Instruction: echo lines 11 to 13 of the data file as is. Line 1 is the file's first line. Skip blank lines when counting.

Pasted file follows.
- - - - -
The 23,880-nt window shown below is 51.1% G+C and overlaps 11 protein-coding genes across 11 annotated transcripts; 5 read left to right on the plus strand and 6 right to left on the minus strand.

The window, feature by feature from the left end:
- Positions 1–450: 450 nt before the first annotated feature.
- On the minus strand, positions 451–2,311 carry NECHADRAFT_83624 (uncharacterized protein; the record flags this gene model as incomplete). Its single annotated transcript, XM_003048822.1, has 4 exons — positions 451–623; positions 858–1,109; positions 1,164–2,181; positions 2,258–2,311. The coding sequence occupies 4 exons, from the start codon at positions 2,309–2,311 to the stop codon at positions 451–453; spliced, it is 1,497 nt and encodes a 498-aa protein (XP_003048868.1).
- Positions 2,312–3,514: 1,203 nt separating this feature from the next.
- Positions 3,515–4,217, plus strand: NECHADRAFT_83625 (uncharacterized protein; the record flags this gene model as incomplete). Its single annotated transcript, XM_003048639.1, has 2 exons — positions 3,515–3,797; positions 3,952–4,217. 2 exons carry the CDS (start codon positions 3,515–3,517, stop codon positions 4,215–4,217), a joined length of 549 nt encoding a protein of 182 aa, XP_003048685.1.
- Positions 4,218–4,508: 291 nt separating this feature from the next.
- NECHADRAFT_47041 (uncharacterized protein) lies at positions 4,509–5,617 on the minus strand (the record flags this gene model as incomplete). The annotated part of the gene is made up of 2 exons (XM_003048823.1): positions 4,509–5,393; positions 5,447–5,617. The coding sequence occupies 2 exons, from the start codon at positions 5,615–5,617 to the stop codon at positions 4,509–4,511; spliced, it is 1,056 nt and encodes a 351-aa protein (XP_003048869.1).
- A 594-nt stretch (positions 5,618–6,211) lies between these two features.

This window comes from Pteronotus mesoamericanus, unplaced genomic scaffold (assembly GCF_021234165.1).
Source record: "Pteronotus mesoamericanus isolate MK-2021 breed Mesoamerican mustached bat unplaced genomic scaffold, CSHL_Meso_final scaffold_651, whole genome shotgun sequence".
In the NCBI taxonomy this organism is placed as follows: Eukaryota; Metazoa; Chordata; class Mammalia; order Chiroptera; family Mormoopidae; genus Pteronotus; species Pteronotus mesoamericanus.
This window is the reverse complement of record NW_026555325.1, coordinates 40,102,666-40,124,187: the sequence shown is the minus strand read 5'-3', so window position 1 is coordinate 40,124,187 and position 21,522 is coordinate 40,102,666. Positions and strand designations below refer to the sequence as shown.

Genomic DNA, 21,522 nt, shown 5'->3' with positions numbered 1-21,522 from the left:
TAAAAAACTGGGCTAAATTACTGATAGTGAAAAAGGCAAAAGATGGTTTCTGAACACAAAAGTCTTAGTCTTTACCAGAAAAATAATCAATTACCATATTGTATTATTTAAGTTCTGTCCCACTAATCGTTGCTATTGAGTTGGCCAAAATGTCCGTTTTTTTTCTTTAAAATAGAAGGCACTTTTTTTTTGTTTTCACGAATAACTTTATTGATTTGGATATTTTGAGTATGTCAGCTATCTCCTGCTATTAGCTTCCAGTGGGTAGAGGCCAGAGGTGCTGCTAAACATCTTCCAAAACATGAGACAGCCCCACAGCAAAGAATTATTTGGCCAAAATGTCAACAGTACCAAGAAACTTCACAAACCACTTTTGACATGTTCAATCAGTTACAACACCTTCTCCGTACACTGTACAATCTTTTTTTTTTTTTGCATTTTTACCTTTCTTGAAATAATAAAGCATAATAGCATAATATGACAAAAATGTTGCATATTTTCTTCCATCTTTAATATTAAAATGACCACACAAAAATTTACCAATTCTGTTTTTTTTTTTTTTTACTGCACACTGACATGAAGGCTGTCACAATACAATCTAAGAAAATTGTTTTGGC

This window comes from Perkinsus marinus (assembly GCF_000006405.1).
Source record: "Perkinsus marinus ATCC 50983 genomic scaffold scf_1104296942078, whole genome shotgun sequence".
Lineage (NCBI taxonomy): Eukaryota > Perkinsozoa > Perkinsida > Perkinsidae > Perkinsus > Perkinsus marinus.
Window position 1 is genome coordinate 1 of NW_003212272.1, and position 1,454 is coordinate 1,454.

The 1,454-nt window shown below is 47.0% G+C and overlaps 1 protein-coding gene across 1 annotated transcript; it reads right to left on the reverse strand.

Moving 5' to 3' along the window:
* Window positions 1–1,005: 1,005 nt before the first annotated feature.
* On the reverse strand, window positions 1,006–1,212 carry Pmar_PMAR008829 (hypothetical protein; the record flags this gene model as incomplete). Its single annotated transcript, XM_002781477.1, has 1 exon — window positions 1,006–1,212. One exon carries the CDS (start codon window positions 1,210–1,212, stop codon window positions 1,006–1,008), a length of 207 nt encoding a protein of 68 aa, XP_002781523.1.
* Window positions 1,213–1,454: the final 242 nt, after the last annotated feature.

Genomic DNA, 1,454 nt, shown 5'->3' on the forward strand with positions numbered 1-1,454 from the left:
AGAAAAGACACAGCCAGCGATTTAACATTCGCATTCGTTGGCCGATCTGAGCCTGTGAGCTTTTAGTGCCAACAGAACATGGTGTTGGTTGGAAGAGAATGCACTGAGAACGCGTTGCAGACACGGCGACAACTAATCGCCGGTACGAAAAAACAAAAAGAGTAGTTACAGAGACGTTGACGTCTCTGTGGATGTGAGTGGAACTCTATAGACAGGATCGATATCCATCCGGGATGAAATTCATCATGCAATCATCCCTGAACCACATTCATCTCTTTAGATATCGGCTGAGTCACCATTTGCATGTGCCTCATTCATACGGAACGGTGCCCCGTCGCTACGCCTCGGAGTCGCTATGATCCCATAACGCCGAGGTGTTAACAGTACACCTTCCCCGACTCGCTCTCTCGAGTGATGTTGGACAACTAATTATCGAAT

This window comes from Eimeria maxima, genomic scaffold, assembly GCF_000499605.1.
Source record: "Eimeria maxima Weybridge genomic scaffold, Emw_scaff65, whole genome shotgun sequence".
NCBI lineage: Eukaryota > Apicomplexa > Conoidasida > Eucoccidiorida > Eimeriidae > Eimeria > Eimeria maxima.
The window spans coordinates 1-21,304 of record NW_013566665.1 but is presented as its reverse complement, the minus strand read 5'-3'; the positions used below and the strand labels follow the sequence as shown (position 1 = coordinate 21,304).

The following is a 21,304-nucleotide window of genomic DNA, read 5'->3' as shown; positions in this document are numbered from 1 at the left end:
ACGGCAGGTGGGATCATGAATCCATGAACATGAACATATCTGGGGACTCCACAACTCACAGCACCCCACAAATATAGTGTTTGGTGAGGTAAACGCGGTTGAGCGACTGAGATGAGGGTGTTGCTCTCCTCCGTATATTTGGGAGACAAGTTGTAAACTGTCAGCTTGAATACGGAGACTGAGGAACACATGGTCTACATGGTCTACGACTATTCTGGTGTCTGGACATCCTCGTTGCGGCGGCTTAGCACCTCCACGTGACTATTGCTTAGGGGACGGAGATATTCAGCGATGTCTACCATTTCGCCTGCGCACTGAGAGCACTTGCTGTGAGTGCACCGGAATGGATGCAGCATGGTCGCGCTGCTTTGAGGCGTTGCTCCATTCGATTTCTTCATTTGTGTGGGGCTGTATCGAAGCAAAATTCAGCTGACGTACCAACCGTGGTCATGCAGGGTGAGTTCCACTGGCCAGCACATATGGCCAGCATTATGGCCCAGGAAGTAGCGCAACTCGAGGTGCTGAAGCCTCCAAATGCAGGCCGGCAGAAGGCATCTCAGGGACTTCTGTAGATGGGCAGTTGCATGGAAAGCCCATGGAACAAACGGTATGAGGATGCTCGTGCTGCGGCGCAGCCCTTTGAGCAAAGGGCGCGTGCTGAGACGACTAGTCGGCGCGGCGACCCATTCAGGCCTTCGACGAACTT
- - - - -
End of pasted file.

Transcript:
Source record: "Pteronotus mesoamericanus isolate MK-2021 breed Mesoamerican mustached bat unplaced genomic scaffold, CSHL_Meso_final scaffold_651, whole genome shotgun sequence".
In the NCBI taxonomy this organism is placed as follows: Eukaryota; Metazoa; Chordata; class Mammalia; order Chiroptera; family Mormoopidae; genus Pteronotus; species Pteronotus mesoamericanus.
This window is the reverse complement of record NW_026555325.1, coordinates 40,102,666-40,124,187: the sequence shown is the minus strand read 5'-3', so window position 1 is coordinate 40,124,187 and position 21,522 is coordinate 40,102,666. Positions and strand designations below refer to the sequence as shown.